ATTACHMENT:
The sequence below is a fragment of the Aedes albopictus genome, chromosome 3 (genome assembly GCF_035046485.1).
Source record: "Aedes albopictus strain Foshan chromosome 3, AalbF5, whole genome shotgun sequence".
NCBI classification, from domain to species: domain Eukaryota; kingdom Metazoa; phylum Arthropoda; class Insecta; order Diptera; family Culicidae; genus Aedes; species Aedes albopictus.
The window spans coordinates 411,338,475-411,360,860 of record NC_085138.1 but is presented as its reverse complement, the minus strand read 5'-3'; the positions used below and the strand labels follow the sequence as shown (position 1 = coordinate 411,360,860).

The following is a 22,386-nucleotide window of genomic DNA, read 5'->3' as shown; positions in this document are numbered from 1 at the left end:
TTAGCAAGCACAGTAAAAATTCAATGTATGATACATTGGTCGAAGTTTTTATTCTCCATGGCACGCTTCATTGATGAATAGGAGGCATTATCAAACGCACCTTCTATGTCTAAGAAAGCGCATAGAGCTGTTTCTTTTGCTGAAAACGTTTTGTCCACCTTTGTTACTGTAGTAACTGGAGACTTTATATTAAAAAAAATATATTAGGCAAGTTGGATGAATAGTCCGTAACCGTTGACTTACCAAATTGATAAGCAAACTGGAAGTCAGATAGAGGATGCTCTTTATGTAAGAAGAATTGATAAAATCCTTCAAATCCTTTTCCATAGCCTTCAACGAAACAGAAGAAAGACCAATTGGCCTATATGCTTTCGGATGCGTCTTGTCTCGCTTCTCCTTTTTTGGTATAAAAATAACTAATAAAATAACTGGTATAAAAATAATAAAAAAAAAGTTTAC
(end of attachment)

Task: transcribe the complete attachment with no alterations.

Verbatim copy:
The sequence below is a fragment of the Aedes albopictus genome, chromosome 3 (genome assembly GCF_035046485.1).
Source record: "Aedes albopictus strain Foshan chromosome 3, AalbF5, whole genome shotgun sequence".
NCBI classification, from domain to species: domain Eukaryota; kingdom Metazoa; phylum Arthropoda; class Insecta; order Diptera; family Culicidae; genus Aedes; species Aedes albopictus.
The window spans coordinates 411,338,475-411,360,860 of record NC_085138.1 but is presented as its reverse complement, the minus strand read 5'-3'; the positions used below and the strand labels follow the sequence as shown (position 1 = coordinate 411,360,860).

The following is a 22,386-nucleotide window of genomic DNA, read 5'->3' as shown; positions in this document are numbered from 1 at the left end:
TTAGCAAGCACAGTAAAAATTCAATGTATGATACATTGGTCGAAGTTTTTATTCTCCATGGCACGCTTCATTGATGAATAGGAGGCATTATCAAACGCACCTTCTATGTCTAAGAAAGCGCATAGAGCTGTTTCTTTTGCTGAAAACGTTTTGTCCACCTTTGTTACTGTAGTAACTGGAGACTTTATATTAAAAAAAATATATTAGGCAAGTTGGATGAATAGTCCGTAACCGTTGACTTACCAAATTGATAAGCAAACTGGAAGTCAGATAGAGGATGCTCTTTATGTAAGAAGAATTGATAAAATCCTTCAAATCCTTTTCCATAGCCTTCAACGAAACAGAAGAAAGACCAATTGGCCTATATGCTTTCGGATGCGTCTTGTCTCGCTTCTCCTTTTTTGGTATAAAAATAACTAATAAAATAACTGGTATAAAAATAATAAAAAAAAAGTTTAC